It’s likely that, at one time or another, you’ve perused a guide by DK, the British-based publisher of illustrated reference books in 60+ languages. This multinational publisher has numerous series that cover a seemingly endless list of topics, such as arts and culture, health and beauty, language learning, religions and ideas, transportation, and much more. Regardless of which series or topic, their books tend to be thorough (some would say dense), visual (some would say overstimulating), and full (some would say jam-packed). Generally, there’s a lot happening – text, charts, timelines, images/photos, quotes, illustrations, micro-bios, etc. – at once on any given page. In my experience, people either adore or abhor them, with little opinion in between. Me? I adore them!
My most recent DK adventure took me through three titles from their Big Ideas Simply Explained series: The Art Book, The Economics Book, and The Philosophy Book. Rather than discuss each book individually, I’ll treat them collectively. I might mention, too, that these are but three of 20+ topics covered in this series. Others include astronomy, business, history, literature, movies, politics, science, and more. Two people are covered so in-depth that entire volumes are dedicated to them—Shakespeare and Sherlock Holmes.
Each of the three that I reviewed are around 350 pages, with similar layouts: a 3-4 page table of contents (which is itself illustrated); a 4-6 page introduction; six sections that cover the big ideas in that field; and, in the economics and philosophy books, a directory and glossary, while the art book contains a glossary and, rather than a directory, portfolio and quotation sources. The books are, as is typical of reference-style nonfiction, larger and somewhat heavy, thus more of a coffee table or lap book than one you’d want to accidentally drop on your face when holding it above, reading before bedtime. They are textbook-ish (which I like).
This series lends itself well to either reading the whole book (though I did not read each from cover to cover), reading bits and pieces here and there, or reading section by section (and not necessarily in the order that they are presented). Of the three, I spent the most time with The Art Book. Like in the other books, each section begins with an introduction that includes a timeline through a particular period in that subject. For example, the “Romanticism to symbolism” timeline spans 1800-1893, beginning with Francisco de Goya’s The Naked Maja (which he got into trouble for) and ending with Edvard Munch’s ubiquitous The Scream.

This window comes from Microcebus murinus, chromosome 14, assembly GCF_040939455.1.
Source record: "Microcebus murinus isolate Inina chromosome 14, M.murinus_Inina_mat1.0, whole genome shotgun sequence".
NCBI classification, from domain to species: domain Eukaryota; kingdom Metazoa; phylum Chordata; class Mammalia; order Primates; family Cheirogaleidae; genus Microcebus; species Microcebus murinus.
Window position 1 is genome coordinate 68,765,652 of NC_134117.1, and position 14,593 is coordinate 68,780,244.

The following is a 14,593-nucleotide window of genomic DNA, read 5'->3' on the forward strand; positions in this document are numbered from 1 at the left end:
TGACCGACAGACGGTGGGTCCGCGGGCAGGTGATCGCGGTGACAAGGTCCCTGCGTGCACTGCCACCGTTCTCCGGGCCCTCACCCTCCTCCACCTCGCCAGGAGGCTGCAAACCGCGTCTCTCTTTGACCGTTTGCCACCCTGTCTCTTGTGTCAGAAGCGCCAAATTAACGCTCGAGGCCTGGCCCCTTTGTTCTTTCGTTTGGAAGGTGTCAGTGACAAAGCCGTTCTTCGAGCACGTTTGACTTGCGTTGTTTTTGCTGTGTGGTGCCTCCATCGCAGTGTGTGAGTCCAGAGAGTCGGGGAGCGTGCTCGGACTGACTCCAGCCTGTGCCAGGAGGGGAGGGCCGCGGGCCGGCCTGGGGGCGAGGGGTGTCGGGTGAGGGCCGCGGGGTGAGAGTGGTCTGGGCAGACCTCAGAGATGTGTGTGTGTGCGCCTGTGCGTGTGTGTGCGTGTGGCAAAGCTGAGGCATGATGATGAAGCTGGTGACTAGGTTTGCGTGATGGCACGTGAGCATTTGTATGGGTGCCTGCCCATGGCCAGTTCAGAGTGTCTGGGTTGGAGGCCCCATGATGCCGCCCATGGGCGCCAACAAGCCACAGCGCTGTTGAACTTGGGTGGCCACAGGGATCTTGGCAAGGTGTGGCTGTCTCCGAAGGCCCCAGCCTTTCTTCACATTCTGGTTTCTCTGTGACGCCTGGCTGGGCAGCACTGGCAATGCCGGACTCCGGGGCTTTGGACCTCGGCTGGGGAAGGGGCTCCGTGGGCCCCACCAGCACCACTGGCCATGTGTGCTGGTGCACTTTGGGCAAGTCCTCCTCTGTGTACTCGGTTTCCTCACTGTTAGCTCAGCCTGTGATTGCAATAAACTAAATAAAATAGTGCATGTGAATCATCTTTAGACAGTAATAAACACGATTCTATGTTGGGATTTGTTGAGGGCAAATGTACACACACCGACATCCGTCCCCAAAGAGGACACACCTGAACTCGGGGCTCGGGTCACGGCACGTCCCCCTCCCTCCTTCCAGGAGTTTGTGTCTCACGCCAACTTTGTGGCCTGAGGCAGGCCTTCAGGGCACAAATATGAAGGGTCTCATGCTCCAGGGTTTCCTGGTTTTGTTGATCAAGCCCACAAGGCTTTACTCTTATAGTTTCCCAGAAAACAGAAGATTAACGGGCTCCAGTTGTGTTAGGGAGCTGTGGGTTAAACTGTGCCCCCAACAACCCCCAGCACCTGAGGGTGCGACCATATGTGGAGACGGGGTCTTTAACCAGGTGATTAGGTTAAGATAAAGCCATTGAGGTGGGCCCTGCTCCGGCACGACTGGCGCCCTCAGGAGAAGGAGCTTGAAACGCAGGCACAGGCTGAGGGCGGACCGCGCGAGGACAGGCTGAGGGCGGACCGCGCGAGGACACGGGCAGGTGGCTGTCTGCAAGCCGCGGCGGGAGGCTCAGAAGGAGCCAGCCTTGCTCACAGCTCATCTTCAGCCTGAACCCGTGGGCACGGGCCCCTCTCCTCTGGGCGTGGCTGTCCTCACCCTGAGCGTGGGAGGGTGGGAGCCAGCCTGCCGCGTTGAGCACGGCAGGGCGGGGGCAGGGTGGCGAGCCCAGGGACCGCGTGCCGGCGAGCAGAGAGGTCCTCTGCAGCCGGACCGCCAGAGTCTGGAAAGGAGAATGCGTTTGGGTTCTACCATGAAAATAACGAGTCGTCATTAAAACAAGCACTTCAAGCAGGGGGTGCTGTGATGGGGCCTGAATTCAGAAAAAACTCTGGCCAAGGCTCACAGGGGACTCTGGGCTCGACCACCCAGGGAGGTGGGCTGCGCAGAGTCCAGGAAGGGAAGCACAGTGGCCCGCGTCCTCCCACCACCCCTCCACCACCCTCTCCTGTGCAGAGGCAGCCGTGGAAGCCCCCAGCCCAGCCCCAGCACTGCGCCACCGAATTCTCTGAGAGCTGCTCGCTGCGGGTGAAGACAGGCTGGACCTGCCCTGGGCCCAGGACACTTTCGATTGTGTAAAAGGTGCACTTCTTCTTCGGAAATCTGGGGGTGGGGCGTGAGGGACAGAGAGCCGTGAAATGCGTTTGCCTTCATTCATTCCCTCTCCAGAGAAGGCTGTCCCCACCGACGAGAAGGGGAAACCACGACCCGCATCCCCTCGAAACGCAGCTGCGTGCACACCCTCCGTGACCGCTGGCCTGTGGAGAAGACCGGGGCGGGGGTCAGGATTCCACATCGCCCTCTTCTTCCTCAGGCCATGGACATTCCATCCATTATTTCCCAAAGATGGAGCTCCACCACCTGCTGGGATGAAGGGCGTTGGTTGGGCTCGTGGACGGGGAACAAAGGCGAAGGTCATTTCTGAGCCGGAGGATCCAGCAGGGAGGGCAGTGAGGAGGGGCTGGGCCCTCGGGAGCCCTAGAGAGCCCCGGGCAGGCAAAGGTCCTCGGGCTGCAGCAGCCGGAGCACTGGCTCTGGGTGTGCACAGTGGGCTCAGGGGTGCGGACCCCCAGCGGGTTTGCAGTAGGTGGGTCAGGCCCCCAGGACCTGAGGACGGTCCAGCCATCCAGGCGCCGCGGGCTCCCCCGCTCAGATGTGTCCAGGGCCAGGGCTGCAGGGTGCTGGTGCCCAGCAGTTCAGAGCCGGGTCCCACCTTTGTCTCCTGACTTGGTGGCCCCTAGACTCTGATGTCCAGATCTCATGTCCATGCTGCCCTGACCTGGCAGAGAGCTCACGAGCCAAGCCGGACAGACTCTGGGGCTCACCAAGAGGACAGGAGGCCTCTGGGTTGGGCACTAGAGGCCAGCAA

Unique to The Art Book, however, is the “Portfolio” at the end of each section, which lists influential artists/works for that period. The “Portfolio” equivalent in The Economics Book and The Philosophy Book is the “Directory” at the end of the books that list people important to those fields. Additionally, “See also” cross-references are listed, which helps connect theorists and philosophers not only to one another, but to other aspects of the ideas that they represent in a manner that’s different than how they’re contextualized within the text proper. You could, if you wanted to, just read the directory listings and their associated “See also” pages to learn about certain people or theories somewhat thematically (rather than chronologically).
DK promotes this series as a “graphic and quote-led approach.” Indeed, it is. What I like about this approach is that the graphics and quotes – some of which take up whole pages – break up the text nicely while vividly illustrating the points discussed. The “In context” text boxes, which are found throughout the series, are especially helpful, as are the biographical text boxes, which offer a short list of key works.
I realize that I’m writing more about how the books may be used than how they read. For me, usability is part of what makes books like these good. If the organization of information within is not approachable, or accessible in different ways, then the book is less usable. Although I haven’t thumbed through all the books in the Big Ideas Simply Explained series, I assume that they’re comparably organized. Sure, there’s a lot going on from cover to cover – illustrations, graphics, photographs, quotes, asides, and such – and, I admit, that may become distracting, overwhelming even, but, overall, I find the books in this series very usable. And I look forward to more!
As always, happy reading.